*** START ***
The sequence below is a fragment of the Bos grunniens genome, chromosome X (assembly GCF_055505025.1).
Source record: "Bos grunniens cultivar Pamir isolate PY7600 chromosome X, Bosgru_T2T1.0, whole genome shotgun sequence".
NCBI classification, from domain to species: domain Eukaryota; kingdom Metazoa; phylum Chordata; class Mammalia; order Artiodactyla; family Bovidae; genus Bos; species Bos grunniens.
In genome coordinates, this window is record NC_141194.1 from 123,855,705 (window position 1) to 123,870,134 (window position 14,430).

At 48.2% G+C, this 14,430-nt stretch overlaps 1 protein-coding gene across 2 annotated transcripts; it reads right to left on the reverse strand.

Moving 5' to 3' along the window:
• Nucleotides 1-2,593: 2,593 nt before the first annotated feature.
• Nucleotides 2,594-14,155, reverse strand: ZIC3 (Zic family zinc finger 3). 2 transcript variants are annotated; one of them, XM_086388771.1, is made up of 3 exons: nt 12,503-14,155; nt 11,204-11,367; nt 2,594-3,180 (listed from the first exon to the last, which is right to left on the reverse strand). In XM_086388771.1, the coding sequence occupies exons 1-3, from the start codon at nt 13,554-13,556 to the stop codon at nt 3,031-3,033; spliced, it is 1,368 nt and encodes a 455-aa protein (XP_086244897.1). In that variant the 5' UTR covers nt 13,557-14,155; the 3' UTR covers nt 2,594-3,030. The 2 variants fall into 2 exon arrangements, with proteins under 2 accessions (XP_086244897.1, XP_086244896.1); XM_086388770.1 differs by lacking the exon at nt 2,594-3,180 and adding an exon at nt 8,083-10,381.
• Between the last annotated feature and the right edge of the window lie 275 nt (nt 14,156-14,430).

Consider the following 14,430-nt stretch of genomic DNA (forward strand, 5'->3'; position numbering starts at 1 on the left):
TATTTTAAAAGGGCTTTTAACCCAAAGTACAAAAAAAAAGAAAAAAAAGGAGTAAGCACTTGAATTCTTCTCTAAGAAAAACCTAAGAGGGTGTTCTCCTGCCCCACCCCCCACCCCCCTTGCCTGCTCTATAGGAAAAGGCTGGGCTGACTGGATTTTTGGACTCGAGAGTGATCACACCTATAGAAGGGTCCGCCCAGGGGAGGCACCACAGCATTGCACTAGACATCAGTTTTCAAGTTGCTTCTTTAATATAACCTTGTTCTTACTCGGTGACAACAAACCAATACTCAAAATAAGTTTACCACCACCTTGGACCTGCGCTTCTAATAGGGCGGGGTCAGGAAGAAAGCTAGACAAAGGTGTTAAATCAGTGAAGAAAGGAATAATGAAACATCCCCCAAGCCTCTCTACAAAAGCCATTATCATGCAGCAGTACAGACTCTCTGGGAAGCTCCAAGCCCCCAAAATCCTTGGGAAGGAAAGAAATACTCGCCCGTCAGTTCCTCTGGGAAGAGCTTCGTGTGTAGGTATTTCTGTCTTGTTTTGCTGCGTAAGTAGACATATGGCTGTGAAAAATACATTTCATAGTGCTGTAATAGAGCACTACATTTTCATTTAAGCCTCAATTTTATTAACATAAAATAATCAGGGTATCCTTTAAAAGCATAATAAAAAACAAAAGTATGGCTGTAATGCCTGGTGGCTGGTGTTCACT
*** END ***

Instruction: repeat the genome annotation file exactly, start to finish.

The sequence below is a fragment of the Bos grunniens genome, chromosome X (assembly GCF_055505025.1).
Source record: "Bos grunniens cultivar Pamir isolate PY7600 chromosome X, Bosgru_T2T1.0, whole genome shotgun sequence".
NCBI classification, from domain to species: domain Eukaryota; kingdom Metazoa; phylum Chordata; class Mammalia; order Artiodactyla; family Bovidae; genus Bos; species Bos grunniens.
In genome coordinates, this window is record NC_141194.1 from 123,855,705 (window position 1) to 123,870,134 (window position 14,430).

At 48.2% G+C, this 14,430-nt stretch overlaps 1 protein-coding gene across 2 annotated transcripts; it reads right to left on the reverse strand.

Moving 5' to 3' along the window:
• Nucleotides 1-2,593: 2,593 nt before the first annotated feature.
• Nucleotides 2,594-14,155, reverse strand: ZIC3 (Zic family zinc finger 3). 2 transcript variants are annotated; one of them, XM_086388771.1, is made up of 3 exons: nt 12,503-14,155; nt 11,204-11,367; nt 2,594-3,180 (listed from the first exon to the last, which is right to left on the reverse strand). In XM_086388771.1, the coding sequence occupies exons 1-3, from the start codon at nt 13,554-13,556 to the stop codon at nt 3,031-3,033; spliced, it is 1,368 nt and encodes a 455-aa protein (XP_086244897.1). In that variant the 5' UTR covers nt 13,557-14,155; the 3' UTR covers nt 2,594-3,030. The 2 variants fall into 2 exon arrangements, with proteins under 2 accessions (XP_086244897.1, XP_086244896.1); XM_086388770.1 differs by lacking the exon at nt 2,594-3,180 and adding an exon at nt 8,083-10,381.
• Between the last annotated feature and the right edge of the window lie 275 nt (nt 14,156-14,430).

Consider the following 14,430-nt stretch of genomic DNA (forward strand, 5'->3'; position numbering starts at 1 on the left):
TATTTTAAAAGGGCTTTTAACCCAAAGTACAAAAAAAAAGAAAAAAAAGGAGTAAGCACTTGAATTCTTCTCTAAGAAAAACCTAAGAGGGTGTTCTCCTGCCCCACCCCCCACCCCCCTTGCCTGCTCTATAGGAAAAGGCTGGGCTGACTGGATTTTTGGACTCGAGAGTGATCACACCTATAGAAGGGTCCGCCCAGGGGAGGCACCACAGCATTGCACTAGACATCAGTTTTCAAGTTGCTTCTTTAATATAACCTTGTTCTTACTCGGTGACAACAAACCAATACTCAAAATAAGTTTACCACCACCTTGGACCTGCGCTTCTAATAGGGCGGGGTCAGGAAGAAAGCTAGACAAAGGTGTTAAATCAGTGAAGAAAGGAATAATGAAACATCCCCCAAGCCTCTCTACAAAAGCCATTATCATGCAGCAGTACAGACTCTCTGGGAAGCTCCAAGCCCCCAAAATCCTTGGGAAGGAAAGAAATACTCGCCCGTCAGTTCCTCTGGGAAGAGCTTCGTGTGTAGGTATTTCTGTCTTGTTTTGCTGCGTAAGTAGACATATGGCTGTGAAAAATACATTTCATAGTGCTGTAATAGAGCACTACATTTTCATTTAAGCCTCAATTTTATTAACATAAAATAATCAGGGTATCCTTTAAAAGCATAATAAAAAACAAAAGTATGGCTGTAATGCCTGGTGGCTGGTGTTCACT